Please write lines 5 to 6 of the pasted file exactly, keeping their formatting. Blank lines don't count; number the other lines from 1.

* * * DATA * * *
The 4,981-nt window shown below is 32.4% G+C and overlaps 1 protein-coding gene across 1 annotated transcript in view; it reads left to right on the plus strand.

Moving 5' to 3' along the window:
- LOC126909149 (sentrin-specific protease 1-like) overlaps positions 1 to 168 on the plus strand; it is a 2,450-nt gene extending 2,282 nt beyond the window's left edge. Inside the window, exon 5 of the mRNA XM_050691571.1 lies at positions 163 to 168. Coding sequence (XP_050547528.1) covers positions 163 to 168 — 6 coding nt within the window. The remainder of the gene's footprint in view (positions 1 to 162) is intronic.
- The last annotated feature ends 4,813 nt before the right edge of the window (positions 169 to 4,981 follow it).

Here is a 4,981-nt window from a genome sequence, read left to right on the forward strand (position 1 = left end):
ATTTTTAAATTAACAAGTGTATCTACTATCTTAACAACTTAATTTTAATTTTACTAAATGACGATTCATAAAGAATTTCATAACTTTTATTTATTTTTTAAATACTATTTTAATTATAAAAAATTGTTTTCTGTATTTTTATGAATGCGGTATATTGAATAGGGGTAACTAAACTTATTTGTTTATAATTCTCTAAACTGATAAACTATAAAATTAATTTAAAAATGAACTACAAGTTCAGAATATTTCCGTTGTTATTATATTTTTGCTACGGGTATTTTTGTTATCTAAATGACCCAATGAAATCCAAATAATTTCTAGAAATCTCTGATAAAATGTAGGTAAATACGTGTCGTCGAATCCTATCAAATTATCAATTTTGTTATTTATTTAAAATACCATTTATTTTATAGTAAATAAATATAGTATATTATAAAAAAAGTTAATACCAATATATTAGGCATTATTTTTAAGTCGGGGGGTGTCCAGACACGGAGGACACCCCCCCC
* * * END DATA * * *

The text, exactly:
Here is a 4,981-nt window from a genome sequence, read left to right on the forward strand (position 1 = left end):
ATTTTTAAATTAACAAGTGTATCTACTATCTTAACAACTTAATTTTAATTTTACTAAATGACGATTCATAAAGAATTTCATAACTTTTATTTATTTTTTAAATACTATTTTAATTATAAAAAATTGTTTTCTGTATTTTTATGAATGCGGTATATTGAATAGGGGTAACTAAACTTATTTGTTTATAATTCTCTAAACTGATAAACTATAAAATTAATTTAAAAATGAACTACAAGTTCAGAATATTTCCGTTGTTATTATATTTTTGCTACGGGTATTTTTGTTATCTAAATGACCCAATGAAATCCAAATAATTTCTAGAAATCTCTGATAAAATGTAGGTAAATACGTGTCGTCGAATCCTATCAAATTATCAATTTTGTTATTTATTTAAAATACCATTTATTTTATAGTAAATAAATATAGTATATTATAAAAAAAGTTAATACCAATATATTAGGCATTATTTTTAAGTCGGGGGGTGTCCAGACACGGAGGACACCCCCCCC